This report summarizes a recent NIJ-funded study that concluded many court-appointed custody evaluators in disputed child custody cases lack adequate training in domestic violence.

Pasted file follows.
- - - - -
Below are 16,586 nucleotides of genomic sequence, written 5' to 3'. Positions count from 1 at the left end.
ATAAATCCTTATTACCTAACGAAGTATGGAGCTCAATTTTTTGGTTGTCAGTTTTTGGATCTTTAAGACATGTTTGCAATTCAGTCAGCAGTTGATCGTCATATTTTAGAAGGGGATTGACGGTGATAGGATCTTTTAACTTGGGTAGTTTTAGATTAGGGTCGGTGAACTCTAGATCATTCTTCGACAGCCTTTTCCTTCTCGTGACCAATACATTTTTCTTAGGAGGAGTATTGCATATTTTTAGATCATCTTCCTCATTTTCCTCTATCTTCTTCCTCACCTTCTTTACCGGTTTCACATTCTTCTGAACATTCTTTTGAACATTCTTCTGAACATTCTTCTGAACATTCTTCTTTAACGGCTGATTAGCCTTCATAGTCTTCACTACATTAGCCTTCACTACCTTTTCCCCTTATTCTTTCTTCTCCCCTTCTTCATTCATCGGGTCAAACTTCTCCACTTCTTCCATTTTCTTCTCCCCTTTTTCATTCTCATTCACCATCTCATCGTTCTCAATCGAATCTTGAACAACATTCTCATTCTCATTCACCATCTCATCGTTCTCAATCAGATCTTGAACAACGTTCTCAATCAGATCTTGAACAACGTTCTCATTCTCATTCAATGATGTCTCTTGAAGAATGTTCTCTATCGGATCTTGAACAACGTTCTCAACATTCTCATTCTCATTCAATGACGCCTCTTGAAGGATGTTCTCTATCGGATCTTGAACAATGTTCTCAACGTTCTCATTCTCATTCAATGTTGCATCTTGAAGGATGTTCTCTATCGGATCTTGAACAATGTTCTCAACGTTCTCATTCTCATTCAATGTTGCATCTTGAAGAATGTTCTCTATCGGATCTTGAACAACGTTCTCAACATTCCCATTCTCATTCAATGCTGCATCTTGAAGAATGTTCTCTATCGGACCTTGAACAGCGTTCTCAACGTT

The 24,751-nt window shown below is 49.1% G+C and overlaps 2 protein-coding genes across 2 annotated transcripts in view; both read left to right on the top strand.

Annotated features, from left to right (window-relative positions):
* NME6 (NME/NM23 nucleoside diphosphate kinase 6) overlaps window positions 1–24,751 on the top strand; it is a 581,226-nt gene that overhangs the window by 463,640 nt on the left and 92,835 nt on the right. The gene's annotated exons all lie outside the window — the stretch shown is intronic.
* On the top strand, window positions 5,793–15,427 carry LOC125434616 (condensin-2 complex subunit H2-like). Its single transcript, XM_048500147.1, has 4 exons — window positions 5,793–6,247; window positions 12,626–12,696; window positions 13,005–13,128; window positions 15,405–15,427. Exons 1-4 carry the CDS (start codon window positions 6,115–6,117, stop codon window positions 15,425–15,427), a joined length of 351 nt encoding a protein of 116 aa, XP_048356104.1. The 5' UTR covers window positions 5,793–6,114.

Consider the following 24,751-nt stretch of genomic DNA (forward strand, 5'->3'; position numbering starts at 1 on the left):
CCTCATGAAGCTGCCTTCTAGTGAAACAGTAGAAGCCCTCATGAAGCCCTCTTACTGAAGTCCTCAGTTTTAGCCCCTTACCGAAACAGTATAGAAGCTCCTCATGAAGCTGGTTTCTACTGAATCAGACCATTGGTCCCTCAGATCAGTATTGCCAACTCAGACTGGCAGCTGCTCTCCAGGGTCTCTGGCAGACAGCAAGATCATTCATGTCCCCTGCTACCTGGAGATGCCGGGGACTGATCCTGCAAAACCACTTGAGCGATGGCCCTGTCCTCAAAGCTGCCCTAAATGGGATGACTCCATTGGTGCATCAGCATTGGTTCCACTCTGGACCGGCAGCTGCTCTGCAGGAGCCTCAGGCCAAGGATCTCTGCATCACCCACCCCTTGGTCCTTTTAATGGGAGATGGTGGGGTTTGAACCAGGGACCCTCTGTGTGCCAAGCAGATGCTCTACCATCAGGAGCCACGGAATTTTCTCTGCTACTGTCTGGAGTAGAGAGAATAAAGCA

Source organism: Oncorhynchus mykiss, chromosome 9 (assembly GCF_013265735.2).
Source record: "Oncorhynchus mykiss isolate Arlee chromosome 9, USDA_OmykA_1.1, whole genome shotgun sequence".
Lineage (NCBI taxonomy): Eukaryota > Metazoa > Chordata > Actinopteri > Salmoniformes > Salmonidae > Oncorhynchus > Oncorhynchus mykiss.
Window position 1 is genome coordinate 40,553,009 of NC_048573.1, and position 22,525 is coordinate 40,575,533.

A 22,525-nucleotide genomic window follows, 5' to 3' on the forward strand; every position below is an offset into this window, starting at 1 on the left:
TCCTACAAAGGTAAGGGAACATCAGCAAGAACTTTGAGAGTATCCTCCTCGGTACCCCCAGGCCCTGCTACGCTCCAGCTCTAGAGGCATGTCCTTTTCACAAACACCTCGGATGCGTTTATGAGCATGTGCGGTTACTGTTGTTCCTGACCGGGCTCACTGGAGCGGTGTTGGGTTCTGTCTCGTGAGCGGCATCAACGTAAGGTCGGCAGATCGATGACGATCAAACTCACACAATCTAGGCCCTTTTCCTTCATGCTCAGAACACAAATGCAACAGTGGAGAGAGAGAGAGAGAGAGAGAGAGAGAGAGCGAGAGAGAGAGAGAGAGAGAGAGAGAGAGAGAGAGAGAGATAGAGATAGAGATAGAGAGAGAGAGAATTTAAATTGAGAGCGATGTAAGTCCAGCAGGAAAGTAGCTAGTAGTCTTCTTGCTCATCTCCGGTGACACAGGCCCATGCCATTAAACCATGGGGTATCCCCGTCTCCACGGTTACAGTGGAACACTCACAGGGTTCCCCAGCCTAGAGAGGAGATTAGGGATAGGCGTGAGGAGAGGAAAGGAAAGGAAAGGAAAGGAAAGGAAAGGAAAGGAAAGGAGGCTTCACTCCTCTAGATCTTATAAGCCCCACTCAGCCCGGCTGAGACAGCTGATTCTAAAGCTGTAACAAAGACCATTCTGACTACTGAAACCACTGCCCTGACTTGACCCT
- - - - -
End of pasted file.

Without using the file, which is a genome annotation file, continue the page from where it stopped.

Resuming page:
These study findings are reported in the grant report "The Need for Mandatory Domestic Violence Training for Court-Appointed Custody Evaluators" (October 2, 2017). Custody evaluators conduct family assessments and recommend custody and visitation arrangements that are in the children's best interest. When custody cases involve allegations of domestic violence, the court must balance the goal of protecting children and victimized parents with the goal of granting custody arrangements that allow children to maintain relationships with both parents. Few states require evaluators to have training on domestic violence and its impact on victimized parents and children exposed to violence. Consequently, the wide variation in the professional training, expert knowledge, and investigative approaches of the psychologists, social workers, and psychiatrists who conduct custody evaluations may lead to inconsistent outcomes for families. The reported research assessed the safety of the parenting plans recommended by evaluators by examining the extent to which the plans contained elements that protected the victimized parent during visitation exchanges and the children during visitation. The study found that evaluators' custody recommendations were not influenced by the severity of domestic violence or by the evaluator's investigative thoroughness. The best predictor of parenting-plan safety was the evaluators' assessment of ongoing risks of serious domestic violence. This assessment was largely dependent on evaluators' characteristics, including their knowledge of domestic violence and their beliefs about the underlying causes of domestic violence. The analysis of court-ordered arrangements found that they largely conformed to the evaluators' recommendations.